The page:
Bacteria "talk" to fight virus infections: New Zealand study

2016-11-22 09:39:28 GMT2016-11-22 17:39:28(Beijing Time) Xinhua English

WELLINGTON, Nov. 22 (Xinhua) -- A New Zealand study has found that bacteria can boost their immune systems by "talking" to each other, providing a new insight into how they survive infections.

Research by microbiologists provided new insight into how groups of bacteria collectively defend against viral threats.

"As humans, we have evolved sophisticated immune systems that enable our bodies to fight the viral infections that render us ill," Associate Professor Peter Fineran said in a statement Tuesday.

"Amazingly, bacteria although single-celled organisms often possess similar adaptive immunity called CRISPR-Cas systems. But the way that these CRISPR-Cas systems function is very much different to our own immune systems," he said.

Bacteria, like people, lived in communities, but living in close quarters made them more vulnerable to the spread of viruses.

The researchers discovered that the ability of bacteria to gauge the number of cells in their communities enabled them to boost the power of their CRISPR-Cas immune systems to prevent viral outbreaks.

The bacteria sense the population density by "talking" to each other using a form of chemical communication known as quorum sensing.

"The higher the population density, the stronger the communication between cells becomes, which results in greater coordination of immune defenses," said Fineran.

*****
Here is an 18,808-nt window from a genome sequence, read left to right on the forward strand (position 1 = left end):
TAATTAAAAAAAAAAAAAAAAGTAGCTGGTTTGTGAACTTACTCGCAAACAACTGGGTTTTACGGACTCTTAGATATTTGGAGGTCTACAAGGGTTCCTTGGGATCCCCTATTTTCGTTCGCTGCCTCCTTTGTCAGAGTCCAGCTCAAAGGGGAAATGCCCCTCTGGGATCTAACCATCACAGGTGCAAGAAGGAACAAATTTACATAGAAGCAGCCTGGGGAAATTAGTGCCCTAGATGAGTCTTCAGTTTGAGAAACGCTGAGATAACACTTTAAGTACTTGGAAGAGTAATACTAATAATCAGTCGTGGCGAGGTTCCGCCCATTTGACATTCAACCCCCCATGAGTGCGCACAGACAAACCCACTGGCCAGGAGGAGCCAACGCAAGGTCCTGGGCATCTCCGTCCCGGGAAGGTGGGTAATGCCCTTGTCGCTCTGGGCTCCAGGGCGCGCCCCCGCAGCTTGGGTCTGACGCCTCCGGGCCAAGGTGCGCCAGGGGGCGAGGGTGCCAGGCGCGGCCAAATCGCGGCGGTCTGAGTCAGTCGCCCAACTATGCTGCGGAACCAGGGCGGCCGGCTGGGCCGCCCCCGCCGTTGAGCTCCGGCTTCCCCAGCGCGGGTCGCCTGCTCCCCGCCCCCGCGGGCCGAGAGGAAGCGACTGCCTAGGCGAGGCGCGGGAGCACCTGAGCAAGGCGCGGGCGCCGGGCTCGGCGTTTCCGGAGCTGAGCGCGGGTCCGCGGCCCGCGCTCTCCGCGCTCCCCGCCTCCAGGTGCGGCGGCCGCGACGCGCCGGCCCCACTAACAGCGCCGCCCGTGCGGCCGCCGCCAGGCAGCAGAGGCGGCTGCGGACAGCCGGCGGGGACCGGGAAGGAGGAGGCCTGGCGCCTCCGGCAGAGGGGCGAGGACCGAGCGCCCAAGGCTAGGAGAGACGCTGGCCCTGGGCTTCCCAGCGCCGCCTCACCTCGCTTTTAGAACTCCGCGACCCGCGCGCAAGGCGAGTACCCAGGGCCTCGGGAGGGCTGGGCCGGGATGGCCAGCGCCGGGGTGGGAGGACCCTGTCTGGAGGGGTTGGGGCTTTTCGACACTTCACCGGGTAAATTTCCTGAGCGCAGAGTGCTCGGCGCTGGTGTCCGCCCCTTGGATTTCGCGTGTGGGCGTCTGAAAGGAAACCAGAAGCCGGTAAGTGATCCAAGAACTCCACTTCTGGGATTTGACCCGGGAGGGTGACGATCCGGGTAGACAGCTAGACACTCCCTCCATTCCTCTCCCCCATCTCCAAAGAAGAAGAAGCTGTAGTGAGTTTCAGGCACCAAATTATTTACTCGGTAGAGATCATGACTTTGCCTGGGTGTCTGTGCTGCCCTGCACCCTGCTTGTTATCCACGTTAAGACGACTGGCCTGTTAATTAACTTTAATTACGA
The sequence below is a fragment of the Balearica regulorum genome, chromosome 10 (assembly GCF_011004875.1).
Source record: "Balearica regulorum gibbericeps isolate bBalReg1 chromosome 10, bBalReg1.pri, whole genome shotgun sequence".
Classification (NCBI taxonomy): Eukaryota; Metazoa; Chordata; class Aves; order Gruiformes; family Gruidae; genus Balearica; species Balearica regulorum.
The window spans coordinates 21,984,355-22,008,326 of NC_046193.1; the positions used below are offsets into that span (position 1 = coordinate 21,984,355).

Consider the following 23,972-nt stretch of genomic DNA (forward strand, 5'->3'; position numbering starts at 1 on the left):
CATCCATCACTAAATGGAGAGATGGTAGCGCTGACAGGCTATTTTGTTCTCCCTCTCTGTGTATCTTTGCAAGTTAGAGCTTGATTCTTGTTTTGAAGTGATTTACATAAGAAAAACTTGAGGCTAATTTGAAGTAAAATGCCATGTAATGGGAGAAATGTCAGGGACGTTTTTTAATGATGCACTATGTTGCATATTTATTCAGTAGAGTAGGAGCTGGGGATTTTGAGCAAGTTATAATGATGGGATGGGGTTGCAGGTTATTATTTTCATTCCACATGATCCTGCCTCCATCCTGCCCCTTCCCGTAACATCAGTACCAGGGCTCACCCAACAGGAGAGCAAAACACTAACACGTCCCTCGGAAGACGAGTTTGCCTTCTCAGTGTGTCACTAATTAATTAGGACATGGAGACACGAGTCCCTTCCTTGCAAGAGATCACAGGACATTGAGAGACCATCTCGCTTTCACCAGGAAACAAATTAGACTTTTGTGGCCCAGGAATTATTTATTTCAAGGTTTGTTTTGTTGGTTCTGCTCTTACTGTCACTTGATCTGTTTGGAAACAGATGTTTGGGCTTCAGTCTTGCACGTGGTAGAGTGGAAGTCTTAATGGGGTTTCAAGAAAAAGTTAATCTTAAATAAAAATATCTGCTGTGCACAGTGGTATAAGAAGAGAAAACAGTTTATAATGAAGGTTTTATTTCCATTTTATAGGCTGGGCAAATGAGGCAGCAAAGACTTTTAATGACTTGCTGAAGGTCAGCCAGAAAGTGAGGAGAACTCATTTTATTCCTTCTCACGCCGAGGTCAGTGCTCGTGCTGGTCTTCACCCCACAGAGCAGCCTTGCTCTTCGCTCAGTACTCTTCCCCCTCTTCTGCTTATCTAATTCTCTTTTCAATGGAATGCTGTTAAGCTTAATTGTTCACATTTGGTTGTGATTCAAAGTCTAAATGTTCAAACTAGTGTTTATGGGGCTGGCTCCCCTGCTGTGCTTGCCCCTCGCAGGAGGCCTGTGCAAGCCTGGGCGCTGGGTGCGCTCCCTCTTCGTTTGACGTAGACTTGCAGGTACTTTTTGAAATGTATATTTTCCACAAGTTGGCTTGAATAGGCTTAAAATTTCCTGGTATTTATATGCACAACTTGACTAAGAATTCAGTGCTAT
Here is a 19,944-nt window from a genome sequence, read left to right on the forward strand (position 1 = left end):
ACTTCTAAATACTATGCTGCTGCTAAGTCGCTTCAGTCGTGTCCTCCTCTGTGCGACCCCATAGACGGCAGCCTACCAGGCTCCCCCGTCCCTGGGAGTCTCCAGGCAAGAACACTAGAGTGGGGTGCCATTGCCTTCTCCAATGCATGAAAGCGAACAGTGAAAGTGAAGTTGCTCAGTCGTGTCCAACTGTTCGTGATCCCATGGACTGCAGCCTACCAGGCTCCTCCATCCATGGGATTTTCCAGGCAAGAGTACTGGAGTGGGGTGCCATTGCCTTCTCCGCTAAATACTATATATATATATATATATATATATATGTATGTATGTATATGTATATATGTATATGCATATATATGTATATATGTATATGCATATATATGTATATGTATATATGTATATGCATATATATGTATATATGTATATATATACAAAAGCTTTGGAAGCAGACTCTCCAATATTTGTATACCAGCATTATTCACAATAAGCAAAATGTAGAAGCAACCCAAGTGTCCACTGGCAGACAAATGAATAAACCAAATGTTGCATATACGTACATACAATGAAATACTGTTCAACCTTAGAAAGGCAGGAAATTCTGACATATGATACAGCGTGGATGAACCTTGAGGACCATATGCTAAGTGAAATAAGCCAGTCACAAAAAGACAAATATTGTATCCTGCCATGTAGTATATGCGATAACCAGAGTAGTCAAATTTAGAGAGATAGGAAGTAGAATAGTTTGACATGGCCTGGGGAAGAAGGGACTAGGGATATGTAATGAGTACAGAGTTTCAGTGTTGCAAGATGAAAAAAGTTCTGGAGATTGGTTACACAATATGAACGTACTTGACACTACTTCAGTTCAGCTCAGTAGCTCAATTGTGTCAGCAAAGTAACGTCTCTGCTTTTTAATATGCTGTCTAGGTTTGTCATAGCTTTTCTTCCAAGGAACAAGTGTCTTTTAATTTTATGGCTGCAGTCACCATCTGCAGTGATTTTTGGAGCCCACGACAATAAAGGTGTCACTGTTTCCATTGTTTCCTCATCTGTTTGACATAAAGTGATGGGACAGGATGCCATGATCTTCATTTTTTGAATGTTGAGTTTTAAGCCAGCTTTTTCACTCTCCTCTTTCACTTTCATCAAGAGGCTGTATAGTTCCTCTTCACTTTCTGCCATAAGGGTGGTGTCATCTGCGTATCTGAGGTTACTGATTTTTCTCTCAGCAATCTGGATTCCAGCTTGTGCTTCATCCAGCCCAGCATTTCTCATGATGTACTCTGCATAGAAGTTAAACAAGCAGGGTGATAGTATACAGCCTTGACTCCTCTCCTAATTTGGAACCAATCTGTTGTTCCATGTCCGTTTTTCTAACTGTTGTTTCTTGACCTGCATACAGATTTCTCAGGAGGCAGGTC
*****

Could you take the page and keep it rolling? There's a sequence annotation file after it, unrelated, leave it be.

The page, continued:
Researcher Adrian Patterson said the study showed that bacterial cells preemptively elevated their immunity when they were most at risk of a virus spreading through the population.

"They both increase their ability to generate new immune memories and strengthen existing immunity by up to 500-fold," Patterson said in the statement.

The role of CRISPR-Cas in providing bacteria with viral immunity was only discovered in the past decade.

The systems created genetic memories of specific past viral infections by taking snippets of the viruses' DNA and storing them in memory banks to aid in recognizing and destroying future infections.

One of the least understood aspects of the CRISPR-Cas field was how bacteria controlled the activity of these systems too much activity could result in an autoimmune-like disease, killing the host cell, but too little activity might allow viruses to wipe out entire bacterial communities.

The research showed that by openly communicating with each other, bacteria strike the right balance between these two outcomes.

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